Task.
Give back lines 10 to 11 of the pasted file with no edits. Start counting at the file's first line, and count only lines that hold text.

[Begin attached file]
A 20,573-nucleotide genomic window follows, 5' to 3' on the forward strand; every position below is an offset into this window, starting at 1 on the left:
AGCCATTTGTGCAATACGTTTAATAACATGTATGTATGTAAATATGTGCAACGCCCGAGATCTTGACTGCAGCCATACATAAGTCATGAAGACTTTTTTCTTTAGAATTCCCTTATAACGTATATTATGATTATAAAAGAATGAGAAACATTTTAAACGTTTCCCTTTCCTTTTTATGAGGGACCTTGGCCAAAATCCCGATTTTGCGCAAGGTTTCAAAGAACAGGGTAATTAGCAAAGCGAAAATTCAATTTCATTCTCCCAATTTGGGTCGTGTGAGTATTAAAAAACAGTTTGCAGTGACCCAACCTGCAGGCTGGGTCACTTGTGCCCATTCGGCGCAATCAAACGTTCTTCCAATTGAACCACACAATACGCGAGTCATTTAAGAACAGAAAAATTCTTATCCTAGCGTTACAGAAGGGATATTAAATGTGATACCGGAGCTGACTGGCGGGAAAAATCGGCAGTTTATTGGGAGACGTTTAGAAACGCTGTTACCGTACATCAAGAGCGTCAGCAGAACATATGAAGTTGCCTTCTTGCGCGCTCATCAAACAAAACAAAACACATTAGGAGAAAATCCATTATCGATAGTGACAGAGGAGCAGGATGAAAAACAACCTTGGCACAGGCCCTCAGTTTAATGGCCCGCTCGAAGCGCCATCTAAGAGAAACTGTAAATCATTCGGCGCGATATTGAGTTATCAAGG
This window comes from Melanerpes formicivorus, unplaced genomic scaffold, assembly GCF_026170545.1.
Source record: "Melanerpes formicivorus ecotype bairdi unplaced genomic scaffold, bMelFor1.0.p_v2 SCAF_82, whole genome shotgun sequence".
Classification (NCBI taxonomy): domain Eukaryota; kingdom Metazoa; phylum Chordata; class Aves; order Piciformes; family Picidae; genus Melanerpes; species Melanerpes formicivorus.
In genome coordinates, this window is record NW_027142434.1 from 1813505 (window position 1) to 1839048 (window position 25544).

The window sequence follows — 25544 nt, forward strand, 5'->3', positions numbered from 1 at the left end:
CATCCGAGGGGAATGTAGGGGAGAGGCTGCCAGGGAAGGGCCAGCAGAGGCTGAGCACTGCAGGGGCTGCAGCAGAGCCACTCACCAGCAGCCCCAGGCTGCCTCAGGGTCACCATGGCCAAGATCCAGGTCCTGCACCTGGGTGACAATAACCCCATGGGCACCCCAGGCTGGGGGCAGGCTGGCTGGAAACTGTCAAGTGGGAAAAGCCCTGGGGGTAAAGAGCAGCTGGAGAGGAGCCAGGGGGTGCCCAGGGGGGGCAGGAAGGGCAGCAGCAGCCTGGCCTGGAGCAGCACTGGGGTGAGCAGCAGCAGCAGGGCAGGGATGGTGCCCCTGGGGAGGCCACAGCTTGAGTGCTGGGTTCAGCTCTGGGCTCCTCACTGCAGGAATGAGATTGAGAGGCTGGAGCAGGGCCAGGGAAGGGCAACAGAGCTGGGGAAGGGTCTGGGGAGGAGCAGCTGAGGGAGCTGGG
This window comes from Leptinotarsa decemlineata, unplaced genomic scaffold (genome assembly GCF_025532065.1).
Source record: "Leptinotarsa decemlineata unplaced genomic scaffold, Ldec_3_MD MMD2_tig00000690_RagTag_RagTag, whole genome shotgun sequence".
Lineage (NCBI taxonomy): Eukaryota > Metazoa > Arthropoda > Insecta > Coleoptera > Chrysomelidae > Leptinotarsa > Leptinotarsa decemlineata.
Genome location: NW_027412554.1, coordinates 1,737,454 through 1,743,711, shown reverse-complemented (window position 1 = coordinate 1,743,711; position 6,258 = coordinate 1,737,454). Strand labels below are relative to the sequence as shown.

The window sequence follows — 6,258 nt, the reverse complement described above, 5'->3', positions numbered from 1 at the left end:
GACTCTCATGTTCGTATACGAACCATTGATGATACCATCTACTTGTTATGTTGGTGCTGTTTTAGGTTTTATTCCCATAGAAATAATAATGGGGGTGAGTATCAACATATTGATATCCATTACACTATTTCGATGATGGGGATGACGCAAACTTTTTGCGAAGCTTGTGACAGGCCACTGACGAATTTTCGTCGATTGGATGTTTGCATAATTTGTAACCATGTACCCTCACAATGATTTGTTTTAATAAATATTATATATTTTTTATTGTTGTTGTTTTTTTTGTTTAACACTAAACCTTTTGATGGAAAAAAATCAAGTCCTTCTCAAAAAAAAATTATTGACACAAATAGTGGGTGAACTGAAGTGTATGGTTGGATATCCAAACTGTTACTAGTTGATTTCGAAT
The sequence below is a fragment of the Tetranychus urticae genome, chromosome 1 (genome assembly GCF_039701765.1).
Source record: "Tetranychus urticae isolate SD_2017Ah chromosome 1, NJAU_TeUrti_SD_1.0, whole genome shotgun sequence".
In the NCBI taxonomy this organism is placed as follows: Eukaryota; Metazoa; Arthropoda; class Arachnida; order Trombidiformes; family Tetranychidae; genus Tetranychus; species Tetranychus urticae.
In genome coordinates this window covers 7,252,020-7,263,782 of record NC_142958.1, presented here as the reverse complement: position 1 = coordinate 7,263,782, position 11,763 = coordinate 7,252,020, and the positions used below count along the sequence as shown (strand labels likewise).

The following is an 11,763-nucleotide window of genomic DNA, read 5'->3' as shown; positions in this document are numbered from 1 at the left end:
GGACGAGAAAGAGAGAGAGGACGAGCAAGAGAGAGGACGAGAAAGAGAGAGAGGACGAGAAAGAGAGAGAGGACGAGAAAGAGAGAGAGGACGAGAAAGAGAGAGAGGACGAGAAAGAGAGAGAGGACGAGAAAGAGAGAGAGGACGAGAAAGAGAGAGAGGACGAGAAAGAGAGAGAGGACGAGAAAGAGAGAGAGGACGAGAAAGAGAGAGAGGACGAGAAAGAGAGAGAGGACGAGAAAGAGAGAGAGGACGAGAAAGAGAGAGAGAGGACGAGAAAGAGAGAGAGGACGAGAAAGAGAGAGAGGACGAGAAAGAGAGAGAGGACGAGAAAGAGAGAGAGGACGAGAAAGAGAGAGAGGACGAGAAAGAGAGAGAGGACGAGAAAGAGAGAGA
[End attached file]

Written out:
Source record: "Leptinotarsa decemlineata unplaced genomic scaffold, Ldec_3_MD MMD2_tig00000690_RagTag_RagTag, whole genome shotgun sequence".
Lineage (NCBI taxonomy): Eukaryota > Metazoa > Arthropoda > Insecta > Coleoptera > Chrysomelidae > Leptinotarsa > Leptinotarsa decemlineata.